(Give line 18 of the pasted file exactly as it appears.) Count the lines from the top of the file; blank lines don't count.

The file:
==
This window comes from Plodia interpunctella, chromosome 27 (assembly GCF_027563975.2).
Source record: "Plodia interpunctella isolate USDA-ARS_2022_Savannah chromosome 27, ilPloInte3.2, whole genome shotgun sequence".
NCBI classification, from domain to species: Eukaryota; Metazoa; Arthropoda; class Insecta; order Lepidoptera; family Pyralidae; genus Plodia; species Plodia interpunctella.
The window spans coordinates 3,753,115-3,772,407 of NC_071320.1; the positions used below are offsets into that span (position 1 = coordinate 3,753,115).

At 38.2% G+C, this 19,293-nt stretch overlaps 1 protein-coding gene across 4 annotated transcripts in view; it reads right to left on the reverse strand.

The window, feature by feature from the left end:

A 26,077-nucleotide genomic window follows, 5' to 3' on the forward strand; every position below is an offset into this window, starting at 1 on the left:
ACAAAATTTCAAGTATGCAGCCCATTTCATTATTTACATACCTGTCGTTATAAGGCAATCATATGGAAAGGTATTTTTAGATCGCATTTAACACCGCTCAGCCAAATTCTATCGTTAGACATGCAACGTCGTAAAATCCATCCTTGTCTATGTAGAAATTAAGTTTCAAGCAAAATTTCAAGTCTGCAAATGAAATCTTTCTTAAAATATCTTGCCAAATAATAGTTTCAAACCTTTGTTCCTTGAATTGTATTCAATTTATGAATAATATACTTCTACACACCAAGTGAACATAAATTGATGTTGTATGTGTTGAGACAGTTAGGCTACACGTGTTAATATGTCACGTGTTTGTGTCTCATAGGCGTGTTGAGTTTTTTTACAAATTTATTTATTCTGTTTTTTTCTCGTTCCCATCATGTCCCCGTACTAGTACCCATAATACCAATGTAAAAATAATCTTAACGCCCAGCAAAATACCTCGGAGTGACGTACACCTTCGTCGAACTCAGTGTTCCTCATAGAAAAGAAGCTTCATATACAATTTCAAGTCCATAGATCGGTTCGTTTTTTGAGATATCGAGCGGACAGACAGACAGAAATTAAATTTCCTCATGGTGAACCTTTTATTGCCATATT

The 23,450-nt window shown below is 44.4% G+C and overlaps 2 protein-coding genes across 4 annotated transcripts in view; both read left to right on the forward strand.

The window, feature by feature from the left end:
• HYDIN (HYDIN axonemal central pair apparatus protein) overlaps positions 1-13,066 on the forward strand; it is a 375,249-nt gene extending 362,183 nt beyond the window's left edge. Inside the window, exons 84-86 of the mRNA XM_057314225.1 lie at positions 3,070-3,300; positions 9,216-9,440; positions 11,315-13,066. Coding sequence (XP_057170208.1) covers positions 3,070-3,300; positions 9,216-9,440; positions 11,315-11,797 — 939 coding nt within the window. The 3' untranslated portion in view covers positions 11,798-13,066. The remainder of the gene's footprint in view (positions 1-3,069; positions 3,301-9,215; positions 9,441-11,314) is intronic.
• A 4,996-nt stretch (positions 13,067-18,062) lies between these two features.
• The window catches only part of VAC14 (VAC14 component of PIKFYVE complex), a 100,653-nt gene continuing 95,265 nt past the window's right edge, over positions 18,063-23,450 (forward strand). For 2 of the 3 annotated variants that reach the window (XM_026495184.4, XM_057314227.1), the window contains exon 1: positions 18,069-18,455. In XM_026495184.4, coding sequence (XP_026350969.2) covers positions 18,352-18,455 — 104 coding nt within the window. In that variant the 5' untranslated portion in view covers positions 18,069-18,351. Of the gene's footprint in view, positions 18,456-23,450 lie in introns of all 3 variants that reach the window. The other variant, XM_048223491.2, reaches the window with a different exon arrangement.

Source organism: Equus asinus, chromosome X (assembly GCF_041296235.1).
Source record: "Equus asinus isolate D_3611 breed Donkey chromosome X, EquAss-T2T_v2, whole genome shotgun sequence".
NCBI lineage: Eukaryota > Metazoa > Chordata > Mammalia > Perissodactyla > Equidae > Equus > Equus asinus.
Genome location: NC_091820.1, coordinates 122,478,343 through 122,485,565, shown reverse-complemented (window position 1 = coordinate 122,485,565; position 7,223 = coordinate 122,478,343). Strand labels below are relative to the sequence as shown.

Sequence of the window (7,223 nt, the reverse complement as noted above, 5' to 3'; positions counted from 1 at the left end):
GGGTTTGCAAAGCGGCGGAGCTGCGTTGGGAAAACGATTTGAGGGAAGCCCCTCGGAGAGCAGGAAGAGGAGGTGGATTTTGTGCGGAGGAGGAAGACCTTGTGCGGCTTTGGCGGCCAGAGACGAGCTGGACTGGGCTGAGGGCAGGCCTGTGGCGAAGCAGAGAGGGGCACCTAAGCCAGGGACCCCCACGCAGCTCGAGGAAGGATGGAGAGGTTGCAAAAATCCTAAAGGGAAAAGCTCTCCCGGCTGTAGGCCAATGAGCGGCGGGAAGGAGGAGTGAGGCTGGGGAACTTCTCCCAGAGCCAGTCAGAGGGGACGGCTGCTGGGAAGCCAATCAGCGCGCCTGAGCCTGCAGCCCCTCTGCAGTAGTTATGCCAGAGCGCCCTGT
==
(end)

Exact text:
Sequence of the window (7,223 nt, the reverse complement as noted above, 5' to 3'; positions counted from 1 at the left end):